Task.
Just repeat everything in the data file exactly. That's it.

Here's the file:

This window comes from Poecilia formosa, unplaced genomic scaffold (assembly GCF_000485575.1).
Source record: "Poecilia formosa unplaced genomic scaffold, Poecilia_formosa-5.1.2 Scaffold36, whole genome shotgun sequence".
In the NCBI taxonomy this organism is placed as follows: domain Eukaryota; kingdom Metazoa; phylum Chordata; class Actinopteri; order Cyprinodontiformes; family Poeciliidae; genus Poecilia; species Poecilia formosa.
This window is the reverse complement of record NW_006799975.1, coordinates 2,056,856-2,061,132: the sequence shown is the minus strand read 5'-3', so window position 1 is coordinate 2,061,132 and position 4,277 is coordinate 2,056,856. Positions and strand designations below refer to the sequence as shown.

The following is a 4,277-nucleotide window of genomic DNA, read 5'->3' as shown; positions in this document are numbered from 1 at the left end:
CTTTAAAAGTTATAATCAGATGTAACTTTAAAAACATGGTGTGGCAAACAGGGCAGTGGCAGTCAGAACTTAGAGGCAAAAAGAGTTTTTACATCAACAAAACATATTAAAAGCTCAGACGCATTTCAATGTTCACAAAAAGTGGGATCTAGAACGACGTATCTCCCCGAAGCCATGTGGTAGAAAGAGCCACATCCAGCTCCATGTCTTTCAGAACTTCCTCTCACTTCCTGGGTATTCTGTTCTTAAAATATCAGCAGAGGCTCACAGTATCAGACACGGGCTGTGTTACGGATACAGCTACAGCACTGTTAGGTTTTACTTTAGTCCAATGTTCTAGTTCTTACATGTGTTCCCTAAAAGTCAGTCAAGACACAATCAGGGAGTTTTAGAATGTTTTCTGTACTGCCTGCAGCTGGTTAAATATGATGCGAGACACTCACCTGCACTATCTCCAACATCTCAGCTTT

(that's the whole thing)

This window comes from Poecilia formosa, unplaced genomic scaffold (assembly GCF_000485575.1).
Source record: "Poecilia formosa unplaced genomic scaffold, Poecilia_formosa-5.1.2 Scaffold36, whole genome shotgun sequence".
In the NCBI taxonomy this organism is placed as follows: domain Eukaryota; kingdom Metazoa; phylum Chordata; class Actinopteri; order Cyprinodontiformes; family Poeciliidae; genus Poecilia; species Poecilia formosa.
This window is the reverse complement of record NW_006799975.1, coordinates 2,056,856-2,061,132: the sequence shown is the minus strand read 5'-3', so window position 1 is coordinate 2,061,132 and position 4,277 is coordinate 2,056,856. Positions and strand designations below refer to the sequence as shown.

The following is a 4,277-nucleotide window of genomic DNA, read 5'->3' as shown; positions in this document are numbered from 1 at the left end:
CTTTAAAAGTTATAATCAGATGTAACTTTAAAAACATGGTGTGGCAAACAGGGCAGTGGCAGTCAGAACTTAGAGGCAAAAAGAGTTTTTACATCAACAAAACATATTAAAAGCTCAGACGCATTTCAATGTTCACAAAAAGTGGGATCTAGAACGACGTATCTCCCCGAAGCCATGTGGTAGAAAGAGCCACATCCAGCTCCATGTCTTTCAGAACTTCCTCTCACTTCCTGGGTATTCTGTTCTTAAAATATCAGCAGAGGCTCACAGTATCAGACACGGGCTGTGTTACGGATACAGCTACAGCACTGTTAGGTTTTACTTTAGTCCAATGTTCTAGTTCTTACATGTGTTCCCTAAAAGTCAGTCAAGACACAATCAGGGAGTTTTAGAATGTTTTCTGTACTGCCTGCAGCTGGTTAAATATGATGCGAGACACTCACCTGCACTATCTCCAACATCTCAGCTTT